I think I have written (and re-written, and re-re-written) enough different Oryol modules now that a pattern has emerged to a point where I feel comfortable writing a blog post.
Please do not take this post as an attempt to sell you on design patterns though. IMHO upfront software design is overrated, continuous refinement is what counts :)
Class Collections vs System Modules
And then there are the system modules, which have a central interface, are initialized at application start, have internal state and provide some service to the application code like rendering, input or loading data. Typical system modules are IO, Gfx or Input.
This post is mainly about the design of system modules.
Typical Properties of Oryol Code
Code written against Oryol has a few interesting properties:
- you never need to call new, make_shared or similar heap-allocation functions
- you never need to care about ownership, there are no smart pointers, and there is no concept of ‘ownership transfer’
- there are (nearly) no derivable classes and virtual-method-interfaces
There is a minor exception though, Oryol currently does have 3 classes with virtual methods which are user-deriveable, are created on the heap and lifetime-managed by smart pointers:
- FileSystemBase: for user-provided filesystem implementations
- MeshLoaderBase: for user-provided mesh resource loaders
- TextureLoaderBase: the same for textures
In those few cases where Oryol provides such an ‘extension interface’ I decided to go with the standard C++ way instead of inventing something new. I’m not entirely happy with all 3 of those classes though (for various minor reasons), so may be they will disappear completely one day. In the big picture, these 3 classes also only play a minor role, they are not used in ‘typical’ Oryol code.
The Public System Interface
A system module usually has a single public interface in a single header, similar to what a C library would provide. There is no public ‘system object’, the interface class consists of static methods only.
For instance: The Gfx module has the header “Gfx/Gfx.h” which exposes static methods like Gfx::ApplyDrawState(), Gfx::Draw() etc.
All interaction with the system goes through this central interface, which also means that you only need to look at this one header to learn how a system works.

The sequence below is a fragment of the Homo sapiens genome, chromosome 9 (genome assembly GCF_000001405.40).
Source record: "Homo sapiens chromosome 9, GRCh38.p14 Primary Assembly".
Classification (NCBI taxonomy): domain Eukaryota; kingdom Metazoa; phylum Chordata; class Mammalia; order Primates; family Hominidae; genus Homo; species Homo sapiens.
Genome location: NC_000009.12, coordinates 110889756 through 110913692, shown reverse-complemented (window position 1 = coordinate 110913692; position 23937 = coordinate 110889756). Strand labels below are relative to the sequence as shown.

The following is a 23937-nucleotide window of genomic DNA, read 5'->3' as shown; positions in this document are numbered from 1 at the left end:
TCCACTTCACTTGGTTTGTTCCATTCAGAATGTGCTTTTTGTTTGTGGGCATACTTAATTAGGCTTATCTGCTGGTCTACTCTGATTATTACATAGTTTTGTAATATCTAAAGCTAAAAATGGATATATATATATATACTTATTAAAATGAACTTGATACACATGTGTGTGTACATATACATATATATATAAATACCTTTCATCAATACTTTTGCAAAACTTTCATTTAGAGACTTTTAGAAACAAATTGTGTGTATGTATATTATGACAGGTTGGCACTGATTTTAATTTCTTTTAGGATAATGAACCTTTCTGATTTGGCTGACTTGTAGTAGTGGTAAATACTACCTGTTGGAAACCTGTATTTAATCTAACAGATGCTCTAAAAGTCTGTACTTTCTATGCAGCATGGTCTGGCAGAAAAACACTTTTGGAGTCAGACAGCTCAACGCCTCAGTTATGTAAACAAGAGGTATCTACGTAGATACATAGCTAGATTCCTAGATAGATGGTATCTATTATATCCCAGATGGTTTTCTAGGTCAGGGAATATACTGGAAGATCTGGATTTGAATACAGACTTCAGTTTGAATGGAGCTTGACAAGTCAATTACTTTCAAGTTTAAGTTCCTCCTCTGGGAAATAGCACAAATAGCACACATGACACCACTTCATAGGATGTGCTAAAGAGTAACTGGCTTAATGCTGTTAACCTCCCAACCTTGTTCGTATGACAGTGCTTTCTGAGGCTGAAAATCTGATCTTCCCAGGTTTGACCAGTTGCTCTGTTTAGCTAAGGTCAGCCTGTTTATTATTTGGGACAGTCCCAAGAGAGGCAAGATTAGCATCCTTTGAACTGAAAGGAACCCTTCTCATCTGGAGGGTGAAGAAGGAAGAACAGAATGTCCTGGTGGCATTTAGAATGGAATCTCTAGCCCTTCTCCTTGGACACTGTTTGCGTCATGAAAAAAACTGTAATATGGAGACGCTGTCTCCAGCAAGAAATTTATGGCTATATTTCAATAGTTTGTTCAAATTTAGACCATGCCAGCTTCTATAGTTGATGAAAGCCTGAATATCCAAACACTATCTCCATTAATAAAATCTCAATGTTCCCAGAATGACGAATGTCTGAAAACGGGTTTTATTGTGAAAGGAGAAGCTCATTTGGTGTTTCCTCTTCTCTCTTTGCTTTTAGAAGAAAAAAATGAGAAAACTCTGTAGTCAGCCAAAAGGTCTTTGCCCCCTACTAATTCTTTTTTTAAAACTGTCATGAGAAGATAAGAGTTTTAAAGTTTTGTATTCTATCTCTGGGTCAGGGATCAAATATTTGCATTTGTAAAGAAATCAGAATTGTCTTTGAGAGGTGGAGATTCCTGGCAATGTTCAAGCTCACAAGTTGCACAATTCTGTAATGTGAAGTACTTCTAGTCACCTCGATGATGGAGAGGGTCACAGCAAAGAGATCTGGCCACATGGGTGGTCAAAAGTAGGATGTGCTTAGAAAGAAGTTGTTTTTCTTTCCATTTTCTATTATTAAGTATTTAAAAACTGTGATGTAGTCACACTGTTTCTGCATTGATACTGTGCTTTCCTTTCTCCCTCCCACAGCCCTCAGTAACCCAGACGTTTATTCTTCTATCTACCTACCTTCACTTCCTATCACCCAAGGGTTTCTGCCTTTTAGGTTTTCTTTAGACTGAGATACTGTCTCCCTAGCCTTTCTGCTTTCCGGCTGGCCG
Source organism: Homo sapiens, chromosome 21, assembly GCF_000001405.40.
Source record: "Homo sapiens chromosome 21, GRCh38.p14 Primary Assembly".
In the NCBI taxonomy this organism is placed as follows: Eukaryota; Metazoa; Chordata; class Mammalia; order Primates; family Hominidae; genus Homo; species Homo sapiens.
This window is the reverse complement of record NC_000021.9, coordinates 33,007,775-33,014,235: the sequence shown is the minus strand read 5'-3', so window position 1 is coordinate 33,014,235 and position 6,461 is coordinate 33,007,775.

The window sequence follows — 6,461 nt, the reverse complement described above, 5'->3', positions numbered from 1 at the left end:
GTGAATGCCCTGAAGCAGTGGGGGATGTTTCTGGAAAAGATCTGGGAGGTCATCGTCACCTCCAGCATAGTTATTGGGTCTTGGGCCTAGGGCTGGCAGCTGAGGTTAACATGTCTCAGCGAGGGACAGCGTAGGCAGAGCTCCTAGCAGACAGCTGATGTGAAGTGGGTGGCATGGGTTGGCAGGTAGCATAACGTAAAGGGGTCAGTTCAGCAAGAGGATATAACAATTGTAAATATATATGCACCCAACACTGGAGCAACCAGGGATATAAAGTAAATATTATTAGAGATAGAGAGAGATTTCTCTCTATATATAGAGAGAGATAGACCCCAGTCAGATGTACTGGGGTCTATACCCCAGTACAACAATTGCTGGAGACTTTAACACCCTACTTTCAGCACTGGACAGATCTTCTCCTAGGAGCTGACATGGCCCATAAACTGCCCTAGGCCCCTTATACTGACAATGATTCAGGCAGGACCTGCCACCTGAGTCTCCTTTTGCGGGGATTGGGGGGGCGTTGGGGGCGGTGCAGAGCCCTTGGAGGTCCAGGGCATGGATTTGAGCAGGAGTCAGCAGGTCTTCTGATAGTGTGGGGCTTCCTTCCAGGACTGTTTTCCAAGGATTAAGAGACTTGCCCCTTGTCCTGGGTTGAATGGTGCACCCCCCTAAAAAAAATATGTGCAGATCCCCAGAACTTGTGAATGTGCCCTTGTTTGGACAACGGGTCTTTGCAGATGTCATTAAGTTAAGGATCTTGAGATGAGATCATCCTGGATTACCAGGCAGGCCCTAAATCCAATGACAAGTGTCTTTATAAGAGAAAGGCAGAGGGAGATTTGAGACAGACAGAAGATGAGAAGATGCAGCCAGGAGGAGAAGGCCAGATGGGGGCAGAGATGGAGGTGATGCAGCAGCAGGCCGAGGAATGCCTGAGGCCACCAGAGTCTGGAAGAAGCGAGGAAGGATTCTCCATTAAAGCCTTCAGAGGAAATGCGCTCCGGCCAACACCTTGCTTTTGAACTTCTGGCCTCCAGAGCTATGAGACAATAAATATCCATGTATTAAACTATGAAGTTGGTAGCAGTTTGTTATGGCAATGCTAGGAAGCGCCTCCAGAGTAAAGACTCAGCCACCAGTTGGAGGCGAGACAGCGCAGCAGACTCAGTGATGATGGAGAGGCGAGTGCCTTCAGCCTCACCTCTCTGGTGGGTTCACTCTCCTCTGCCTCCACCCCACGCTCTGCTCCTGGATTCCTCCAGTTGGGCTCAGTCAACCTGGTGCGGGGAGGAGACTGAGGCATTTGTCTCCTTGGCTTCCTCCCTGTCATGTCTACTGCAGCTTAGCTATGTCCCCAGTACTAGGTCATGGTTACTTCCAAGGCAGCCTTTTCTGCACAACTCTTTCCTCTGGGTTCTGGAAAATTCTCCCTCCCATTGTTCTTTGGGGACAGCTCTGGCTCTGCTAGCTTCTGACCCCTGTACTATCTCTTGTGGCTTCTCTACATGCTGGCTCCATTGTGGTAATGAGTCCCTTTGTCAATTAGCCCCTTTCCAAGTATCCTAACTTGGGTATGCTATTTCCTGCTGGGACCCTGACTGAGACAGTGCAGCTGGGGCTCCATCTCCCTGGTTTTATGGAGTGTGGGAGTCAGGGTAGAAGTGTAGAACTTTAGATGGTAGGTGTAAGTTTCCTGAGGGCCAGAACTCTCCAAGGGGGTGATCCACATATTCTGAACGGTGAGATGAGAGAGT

If a system needs any public types besides the central interface those types are usually grouped in another single header, for instance Input/InputTypes.h. The main reason why those types are in a separate header is that they must also be known to the private areas of a module while the system-private code will never call into the public interface API.
The public types are almost always plain-old-data structs or at most simple struct-like classes with a few ‘uninteresting’ helper methods.
All in all, a system module’s public interface is much closer to what a C library would provide, and unlike many ‘traditional’ C++ frameworks.
Public vs Private Classes
In general the concept of ‘privacy’ in Oryol only exists as a hint to the programmer and for ‘code hygiene’, it is not enforced by the compiler.
Usually the separation line between public and private area doesn’t go through the middle of a class (there are hardly any C++ private: keywords in the code), instead entire classes of a system module either belong to the public interface of the module, or are considered module-private.
The hint to the programmer is that public types and functions start with uppercase letters, private types and functions with lowercase letters. The compiler will not prevent the programmer from accessing private types, but this is ‘here be dragons’ territory. The private interfaces can change at any time without warning, while the public types hopefully don’t need to change that often.
All private code of a module usually lives in a subdirectory called ‘private’, this makes it easy to identify the public and private areas while browsing the code, and it helps mentally to separate public from private types when writing new code.
The ‘code hygiene’ part is mostly about header inclusion, private or operating system headers like Windows.h should not leak into application code, which helps with compile times, and annoyances like Windows.h adding global defines for min() and max().
For instance if you look at the Gfx.h header you’ll notice that it doesn’t include any headers from the private area (most notably, no Windows.h, D3D11.h, GL or Metal headers), instead these are only included in the Gfx.cc implementation file.
Separation of platform-specific code
Platform specific code lives in the private area of a module, usually in their own directories (for instance see here in the Gfx module for an example how the rendering backend code for different 3D APIs is separated).
Oryol uses ‘compile time polymorphism’ to hide platform specific code under generic class names, for instance the platform specific 3D API renderers are resolved into a generic ‘renderer’ class. The renderer class is not directly exposed to the application code though, instead the Gfx interface forwards calls into the renderer. But since there is no dynamic dispatch (virtual method calls) happening anywhere, and Oryol applications are fully statically linked, the compiler may actually decide to inline platform-specific code into the call site, the separation between platform-agnostic and platform-specific code only exists on the source code level.
Object Creation and Lifetime Management
Some system modules need to create and destroy objects under the control of the application code (for instance graphics resources like textures or meshes).